Then let's move on to the variety of circumstances and conditions that call for Special Educational Needs but please remember that each child is different, each child has the right to be included, each child matters. There are no typical children so please treat these “labels” as a very general and approximate way of describing what may cause a child to have educational special needs.
Most of my children come from severely disadvantaged homes leaving them with big behavioural, emotional and communication issues. But there are many other conditions that cause children and young people to have special educational needs; autism and Asperger syndrome, cerebral palsy, partial hearing and sight, Down's syndrome, oppositional defiant disorder, stammers.
So I hope you can now appreciate why there is no such thing as a typical day for a special educational needs support assistant but here goes.
The first job of the special educational needs support assistant is to check my children's individual schedules to make sure they have all they need for that day's planned activities. This will include books, paper, equipment and any other materials that will be necessary for the activity.
Each child has a Velcro board onto which we stick pictures or symbols in the order in which the activities are to be completed. As a task is finished, together we remove the symbol from the board. This not only keeps us both up to date but is a source of great encouragement, it's a bit like the feeling we all get when crossing through our jobs on a “to do” list.
Wherever possible SEN children share the same classroom as their peers because the whole aim is to integrate them and provide a genuine atmosphere of inclusion.
This includes registration, so they toddle off to register with all the others in their class. As for sharing other lessons this is where I come in. As the special educational needs support assistant, that's what I do – support the teacher who will have accounted for their different ways and rates of learning and planned their lessons based around the National Curriculum but advising on books, materials and classroom siting.
Some children need help with the three “R's” Reading, Writing and Arithmetic or comprehension in general. Others have had no idea how to behave because of parental neglect or their actual disability. A SEN child is often poor at “organising” themselves and their activities but the major requirement that I come across is that of improving their communication skills.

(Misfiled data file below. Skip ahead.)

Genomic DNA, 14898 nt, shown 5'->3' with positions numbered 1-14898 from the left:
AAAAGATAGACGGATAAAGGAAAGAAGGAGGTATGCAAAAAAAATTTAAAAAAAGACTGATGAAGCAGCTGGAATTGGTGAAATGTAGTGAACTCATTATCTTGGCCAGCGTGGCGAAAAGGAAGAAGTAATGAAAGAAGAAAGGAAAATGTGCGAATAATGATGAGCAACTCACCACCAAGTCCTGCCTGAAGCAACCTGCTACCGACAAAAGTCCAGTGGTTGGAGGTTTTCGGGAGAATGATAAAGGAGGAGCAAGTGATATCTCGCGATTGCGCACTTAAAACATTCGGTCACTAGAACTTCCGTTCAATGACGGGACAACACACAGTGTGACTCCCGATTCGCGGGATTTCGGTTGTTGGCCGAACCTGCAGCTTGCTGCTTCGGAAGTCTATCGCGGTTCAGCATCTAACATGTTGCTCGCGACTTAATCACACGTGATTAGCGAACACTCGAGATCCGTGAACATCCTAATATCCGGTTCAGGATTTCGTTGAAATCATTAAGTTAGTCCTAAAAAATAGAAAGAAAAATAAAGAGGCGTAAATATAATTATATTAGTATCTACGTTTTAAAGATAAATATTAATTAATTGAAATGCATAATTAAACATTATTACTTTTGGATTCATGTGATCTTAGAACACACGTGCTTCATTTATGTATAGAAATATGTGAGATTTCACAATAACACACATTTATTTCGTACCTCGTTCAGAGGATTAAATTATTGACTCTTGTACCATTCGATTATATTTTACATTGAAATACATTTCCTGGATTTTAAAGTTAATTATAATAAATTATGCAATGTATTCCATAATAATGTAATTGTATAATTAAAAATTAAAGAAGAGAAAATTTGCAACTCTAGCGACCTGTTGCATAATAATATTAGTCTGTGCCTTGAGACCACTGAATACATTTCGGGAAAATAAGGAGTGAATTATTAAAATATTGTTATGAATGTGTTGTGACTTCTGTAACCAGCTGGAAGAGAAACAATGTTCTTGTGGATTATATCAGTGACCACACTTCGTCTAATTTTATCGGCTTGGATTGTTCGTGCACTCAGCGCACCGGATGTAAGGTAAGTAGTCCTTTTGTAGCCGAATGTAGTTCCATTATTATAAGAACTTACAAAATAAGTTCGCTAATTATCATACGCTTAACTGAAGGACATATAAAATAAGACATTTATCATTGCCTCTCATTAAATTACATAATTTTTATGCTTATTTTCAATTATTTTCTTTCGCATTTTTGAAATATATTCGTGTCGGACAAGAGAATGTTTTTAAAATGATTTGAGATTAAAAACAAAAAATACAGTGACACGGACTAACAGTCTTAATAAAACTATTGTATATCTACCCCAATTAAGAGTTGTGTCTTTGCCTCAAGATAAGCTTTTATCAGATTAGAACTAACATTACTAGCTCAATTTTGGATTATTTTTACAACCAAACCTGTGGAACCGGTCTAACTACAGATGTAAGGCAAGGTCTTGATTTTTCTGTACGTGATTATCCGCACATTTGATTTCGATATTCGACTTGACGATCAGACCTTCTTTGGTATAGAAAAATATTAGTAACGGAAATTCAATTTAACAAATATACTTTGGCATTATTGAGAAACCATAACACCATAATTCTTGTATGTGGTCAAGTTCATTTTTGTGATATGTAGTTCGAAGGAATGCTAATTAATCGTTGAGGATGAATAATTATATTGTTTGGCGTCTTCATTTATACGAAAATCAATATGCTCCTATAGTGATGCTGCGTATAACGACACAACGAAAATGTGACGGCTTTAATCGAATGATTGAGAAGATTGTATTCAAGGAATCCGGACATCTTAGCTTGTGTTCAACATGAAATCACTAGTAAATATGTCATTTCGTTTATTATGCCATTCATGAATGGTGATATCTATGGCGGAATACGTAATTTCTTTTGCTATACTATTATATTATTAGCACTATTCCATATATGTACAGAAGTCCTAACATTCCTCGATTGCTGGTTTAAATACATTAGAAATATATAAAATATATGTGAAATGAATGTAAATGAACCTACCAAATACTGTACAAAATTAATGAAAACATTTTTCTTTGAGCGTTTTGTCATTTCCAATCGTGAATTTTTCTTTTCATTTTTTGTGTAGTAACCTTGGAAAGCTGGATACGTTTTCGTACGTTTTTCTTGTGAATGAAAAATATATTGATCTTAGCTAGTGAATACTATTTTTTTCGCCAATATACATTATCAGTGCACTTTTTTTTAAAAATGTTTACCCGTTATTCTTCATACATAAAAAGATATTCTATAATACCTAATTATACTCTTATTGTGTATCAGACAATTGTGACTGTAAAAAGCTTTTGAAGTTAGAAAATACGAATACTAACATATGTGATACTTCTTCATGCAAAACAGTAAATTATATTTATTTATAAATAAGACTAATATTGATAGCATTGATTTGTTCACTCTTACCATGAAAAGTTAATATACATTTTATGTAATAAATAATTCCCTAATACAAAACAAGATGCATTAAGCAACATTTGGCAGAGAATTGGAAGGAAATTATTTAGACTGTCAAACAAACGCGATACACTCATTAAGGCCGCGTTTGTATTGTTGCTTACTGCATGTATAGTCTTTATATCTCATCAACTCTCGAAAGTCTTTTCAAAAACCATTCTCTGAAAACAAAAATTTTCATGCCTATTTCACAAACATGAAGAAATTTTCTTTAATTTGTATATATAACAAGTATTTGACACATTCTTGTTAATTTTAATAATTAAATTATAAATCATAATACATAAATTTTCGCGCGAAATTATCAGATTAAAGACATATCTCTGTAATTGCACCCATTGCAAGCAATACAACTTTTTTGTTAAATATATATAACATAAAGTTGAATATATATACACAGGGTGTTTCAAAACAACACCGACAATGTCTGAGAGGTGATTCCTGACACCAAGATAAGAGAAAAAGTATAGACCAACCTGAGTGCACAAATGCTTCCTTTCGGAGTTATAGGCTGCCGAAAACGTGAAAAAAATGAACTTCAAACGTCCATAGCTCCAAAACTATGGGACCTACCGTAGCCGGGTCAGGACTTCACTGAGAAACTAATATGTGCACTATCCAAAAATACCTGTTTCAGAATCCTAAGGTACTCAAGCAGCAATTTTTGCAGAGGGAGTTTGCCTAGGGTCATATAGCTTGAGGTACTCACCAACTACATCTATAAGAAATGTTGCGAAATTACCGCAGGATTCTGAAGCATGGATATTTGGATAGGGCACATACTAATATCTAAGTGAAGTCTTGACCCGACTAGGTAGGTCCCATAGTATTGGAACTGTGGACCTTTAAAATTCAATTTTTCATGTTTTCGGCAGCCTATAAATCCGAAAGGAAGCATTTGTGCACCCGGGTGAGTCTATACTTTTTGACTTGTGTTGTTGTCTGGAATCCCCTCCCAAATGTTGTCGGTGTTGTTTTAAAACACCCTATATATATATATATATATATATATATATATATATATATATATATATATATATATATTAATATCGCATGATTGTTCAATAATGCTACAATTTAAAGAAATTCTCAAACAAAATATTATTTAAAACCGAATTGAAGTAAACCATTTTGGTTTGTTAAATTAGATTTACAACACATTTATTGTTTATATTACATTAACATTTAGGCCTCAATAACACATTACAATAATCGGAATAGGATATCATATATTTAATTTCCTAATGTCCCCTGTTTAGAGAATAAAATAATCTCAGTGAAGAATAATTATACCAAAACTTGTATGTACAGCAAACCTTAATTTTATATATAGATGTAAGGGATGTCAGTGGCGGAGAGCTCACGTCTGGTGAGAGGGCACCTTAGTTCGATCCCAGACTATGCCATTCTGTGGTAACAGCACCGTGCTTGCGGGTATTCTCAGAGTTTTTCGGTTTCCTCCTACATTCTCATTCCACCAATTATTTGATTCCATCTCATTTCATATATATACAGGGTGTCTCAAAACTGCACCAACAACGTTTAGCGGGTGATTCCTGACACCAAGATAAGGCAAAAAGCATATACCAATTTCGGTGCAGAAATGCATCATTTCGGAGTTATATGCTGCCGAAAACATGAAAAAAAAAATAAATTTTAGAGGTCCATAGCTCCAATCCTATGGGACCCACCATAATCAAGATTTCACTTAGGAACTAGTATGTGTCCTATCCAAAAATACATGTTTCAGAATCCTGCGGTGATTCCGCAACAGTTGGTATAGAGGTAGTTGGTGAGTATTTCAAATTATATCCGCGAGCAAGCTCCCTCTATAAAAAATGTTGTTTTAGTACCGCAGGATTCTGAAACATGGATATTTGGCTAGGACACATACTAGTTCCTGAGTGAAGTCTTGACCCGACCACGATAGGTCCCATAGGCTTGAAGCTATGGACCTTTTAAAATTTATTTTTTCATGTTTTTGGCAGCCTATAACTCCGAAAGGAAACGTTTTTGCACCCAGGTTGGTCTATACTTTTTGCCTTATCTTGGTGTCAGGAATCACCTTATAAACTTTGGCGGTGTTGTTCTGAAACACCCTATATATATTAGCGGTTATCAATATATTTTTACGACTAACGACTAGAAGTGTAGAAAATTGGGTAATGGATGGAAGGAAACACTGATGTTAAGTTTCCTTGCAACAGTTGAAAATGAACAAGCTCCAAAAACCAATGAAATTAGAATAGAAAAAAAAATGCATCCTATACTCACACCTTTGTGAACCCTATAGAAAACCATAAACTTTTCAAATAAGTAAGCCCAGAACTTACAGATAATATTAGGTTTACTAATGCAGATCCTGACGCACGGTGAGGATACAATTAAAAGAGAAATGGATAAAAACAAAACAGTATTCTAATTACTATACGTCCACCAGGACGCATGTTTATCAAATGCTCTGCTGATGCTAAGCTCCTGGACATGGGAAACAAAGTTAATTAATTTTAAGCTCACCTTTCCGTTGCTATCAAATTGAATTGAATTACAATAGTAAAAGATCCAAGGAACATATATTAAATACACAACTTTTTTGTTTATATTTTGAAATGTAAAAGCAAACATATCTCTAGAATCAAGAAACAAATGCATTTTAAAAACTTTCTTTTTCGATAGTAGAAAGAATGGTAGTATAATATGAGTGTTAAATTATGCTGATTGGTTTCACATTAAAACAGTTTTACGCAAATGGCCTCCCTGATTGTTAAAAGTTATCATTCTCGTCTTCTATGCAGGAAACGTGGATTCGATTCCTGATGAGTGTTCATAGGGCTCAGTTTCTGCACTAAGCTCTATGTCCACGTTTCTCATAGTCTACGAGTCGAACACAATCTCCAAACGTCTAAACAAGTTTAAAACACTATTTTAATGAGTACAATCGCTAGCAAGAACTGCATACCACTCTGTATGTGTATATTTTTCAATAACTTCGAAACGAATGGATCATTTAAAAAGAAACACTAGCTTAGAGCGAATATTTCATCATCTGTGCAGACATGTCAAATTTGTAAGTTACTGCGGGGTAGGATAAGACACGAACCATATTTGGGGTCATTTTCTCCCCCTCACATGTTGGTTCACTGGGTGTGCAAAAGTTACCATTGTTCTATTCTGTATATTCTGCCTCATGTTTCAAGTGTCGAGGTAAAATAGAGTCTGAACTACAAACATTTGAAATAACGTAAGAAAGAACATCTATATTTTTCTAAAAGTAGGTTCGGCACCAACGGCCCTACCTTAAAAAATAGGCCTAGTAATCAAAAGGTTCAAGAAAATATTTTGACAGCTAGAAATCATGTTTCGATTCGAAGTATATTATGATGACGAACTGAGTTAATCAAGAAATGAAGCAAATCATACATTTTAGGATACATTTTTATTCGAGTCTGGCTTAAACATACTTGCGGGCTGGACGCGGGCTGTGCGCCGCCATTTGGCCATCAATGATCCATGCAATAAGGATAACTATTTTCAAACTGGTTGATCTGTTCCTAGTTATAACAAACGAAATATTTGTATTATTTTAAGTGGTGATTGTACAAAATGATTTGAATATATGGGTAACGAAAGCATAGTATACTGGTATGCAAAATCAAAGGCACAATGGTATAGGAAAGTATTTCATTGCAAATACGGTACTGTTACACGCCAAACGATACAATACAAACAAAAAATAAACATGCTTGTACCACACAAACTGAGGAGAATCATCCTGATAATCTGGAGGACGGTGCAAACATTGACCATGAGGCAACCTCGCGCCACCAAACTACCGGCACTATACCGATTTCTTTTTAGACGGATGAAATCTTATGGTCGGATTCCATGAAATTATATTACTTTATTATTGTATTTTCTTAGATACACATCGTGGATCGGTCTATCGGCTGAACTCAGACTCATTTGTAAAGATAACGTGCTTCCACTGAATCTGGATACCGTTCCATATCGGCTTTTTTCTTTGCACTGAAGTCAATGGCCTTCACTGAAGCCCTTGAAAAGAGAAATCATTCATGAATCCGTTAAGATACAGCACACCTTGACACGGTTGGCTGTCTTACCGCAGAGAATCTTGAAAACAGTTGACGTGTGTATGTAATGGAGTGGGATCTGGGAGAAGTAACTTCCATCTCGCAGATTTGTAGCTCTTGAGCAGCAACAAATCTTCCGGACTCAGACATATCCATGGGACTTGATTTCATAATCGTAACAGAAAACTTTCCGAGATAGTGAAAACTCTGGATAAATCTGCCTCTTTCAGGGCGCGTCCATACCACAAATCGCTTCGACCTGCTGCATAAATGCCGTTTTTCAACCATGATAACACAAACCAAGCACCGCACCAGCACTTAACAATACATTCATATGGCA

The daily organisation of the curriculum for Special Educational Needs Children
Mornings – These consist of the more academic activities – maths, writing, reading – often working in conjunction with the teacher sharing alternate days with the pupils.
Afternoons – These are more relaxing activities – art, music, drama etc. This time can be most rewarding as each child learns to express himself or herself with a painting or playing some sort of musical instrument. Drama can be fun for everyone.
Home Time – The SEN children finish their day at the same time as the rest of the school and are often collected in individual taxis with an escort. So a one to one handover is needed to make sure the escort gets the child to see them home by taxi.
The day may also have included:
Going to the head teacher – If children especially those with social problems have been very disruptive they may have to go to the head along with me. The Head will use their position to impress on the child that certain behaviour is not acceptable and will not be tolerated in the school. Some children are used to this frequent format and are ready with their resigned apology when asked for.
Passing on information – The Special Educational Needs Support Assistant is working with children closely throughout the day and notices things that may or may not be important but do not have access to files so do not know the children's background. However, a new bruise, a child being extremely tired or eating ravenously at lunchtime could all be important factors – missing jigsaw pieces that needed to be passed on to the head.
By now I hope you have a taste for the rewarding work of a Special Educational Needs Teaching Assistant, you should have the picture. Can you see yourself in that picture?
If so, enrol now, get the training, get the diploma – and then really start learning along with your children that have special educational needs. Learn to make a difference in these children's and young people's lives because every single one of them matters.